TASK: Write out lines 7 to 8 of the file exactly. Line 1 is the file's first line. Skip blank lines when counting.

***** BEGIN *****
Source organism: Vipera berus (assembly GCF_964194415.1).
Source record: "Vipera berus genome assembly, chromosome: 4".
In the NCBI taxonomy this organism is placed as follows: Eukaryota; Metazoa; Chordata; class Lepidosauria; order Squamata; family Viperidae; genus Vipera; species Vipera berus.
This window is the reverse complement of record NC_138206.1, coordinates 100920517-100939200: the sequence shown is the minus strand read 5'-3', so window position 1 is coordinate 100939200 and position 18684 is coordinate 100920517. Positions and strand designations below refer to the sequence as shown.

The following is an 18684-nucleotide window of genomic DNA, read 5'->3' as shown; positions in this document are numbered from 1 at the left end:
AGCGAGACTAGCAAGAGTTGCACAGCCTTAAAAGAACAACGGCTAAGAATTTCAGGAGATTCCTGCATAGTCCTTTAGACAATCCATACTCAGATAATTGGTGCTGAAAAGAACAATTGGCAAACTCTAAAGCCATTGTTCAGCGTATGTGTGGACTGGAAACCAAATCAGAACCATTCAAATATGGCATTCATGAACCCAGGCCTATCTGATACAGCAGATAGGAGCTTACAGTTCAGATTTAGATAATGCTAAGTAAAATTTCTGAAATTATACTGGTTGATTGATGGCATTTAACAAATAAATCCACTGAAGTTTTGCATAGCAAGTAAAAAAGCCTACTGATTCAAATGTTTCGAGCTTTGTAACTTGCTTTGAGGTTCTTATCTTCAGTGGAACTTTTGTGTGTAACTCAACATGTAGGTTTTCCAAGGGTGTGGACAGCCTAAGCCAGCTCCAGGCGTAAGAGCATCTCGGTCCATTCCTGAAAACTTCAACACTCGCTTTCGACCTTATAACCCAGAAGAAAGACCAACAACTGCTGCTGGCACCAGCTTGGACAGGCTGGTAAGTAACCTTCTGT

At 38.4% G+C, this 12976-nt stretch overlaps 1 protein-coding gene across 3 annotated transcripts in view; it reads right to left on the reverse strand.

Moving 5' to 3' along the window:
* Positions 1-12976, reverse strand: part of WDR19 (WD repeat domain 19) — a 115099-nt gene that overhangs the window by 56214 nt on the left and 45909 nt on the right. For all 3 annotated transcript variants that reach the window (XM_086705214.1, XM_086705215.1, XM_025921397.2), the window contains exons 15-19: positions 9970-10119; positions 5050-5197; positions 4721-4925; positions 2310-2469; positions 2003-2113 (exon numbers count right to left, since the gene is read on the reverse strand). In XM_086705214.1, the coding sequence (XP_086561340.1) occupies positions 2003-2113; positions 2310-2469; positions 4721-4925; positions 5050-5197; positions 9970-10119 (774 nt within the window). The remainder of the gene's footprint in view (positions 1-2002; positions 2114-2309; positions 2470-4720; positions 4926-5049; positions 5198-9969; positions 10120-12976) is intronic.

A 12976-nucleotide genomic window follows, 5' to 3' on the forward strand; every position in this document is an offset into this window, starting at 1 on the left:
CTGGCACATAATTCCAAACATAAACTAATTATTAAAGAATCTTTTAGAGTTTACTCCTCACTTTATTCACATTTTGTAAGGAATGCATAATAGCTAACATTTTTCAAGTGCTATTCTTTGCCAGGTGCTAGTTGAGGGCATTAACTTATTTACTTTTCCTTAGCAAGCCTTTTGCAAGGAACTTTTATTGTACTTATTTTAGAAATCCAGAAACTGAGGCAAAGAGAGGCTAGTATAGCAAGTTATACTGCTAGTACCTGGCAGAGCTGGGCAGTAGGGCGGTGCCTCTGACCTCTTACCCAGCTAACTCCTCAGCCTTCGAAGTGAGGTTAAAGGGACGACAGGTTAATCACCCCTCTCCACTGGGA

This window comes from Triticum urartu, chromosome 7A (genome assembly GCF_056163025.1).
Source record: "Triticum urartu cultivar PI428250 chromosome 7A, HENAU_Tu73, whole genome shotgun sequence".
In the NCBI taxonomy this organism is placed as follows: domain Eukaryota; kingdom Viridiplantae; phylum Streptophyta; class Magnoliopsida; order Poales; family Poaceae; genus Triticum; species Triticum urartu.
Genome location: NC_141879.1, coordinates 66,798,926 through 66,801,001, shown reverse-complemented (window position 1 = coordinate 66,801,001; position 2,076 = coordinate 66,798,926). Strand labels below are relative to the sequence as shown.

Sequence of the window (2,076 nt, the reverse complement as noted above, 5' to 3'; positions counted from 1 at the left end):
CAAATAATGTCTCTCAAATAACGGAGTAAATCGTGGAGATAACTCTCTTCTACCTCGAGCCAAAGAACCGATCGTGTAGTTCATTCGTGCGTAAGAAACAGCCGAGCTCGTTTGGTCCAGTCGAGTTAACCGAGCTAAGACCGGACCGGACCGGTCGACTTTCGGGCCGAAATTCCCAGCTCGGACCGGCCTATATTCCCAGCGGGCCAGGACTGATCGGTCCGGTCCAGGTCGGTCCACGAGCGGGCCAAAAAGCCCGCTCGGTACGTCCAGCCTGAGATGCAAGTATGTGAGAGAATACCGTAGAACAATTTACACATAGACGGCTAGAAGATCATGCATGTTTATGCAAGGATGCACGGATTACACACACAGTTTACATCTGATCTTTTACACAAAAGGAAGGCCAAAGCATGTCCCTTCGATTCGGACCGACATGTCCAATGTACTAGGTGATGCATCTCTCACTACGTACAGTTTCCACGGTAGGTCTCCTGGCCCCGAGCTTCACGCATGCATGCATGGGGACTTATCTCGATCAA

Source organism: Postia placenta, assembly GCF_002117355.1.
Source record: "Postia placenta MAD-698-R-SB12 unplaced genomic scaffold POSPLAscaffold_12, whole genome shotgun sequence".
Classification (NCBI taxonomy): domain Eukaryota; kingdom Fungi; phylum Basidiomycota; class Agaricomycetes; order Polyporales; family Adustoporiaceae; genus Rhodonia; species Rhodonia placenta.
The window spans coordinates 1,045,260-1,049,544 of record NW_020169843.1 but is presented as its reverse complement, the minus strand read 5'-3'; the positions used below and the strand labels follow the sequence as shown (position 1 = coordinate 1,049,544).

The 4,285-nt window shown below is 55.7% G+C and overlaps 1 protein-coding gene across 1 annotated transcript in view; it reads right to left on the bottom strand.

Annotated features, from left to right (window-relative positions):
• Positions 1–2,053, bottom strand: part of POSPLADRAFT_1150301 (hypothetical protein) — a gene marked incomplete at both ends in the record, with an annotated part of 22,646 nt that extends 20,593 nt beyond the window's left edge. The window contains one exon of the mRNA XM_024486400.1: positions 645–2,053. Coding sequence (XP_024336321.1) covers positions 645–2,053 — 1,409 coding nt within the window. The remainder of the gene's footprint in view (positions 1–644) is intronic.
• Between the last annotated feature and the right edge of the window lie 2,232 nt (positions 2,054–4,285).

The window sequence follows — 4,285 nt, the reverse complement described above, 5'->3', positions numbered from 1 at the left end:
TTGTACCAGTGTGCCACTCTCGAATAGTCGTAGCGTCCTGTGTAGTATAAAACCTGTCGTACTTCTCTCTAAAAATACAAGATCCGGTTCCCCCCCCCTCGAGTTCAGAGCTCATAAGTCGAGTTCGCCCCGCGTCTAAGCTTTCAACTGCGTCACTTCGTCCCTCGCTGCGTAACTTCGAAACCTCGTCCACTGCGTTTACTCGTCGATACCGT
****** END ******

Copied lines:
At 38.4% G+C, this 12976-nt stretch overlaps 1 protein-coding gene across 3 annotated transcripts in view; it reads right to left on the reverse strand.

Moving 5' to 3' along the window: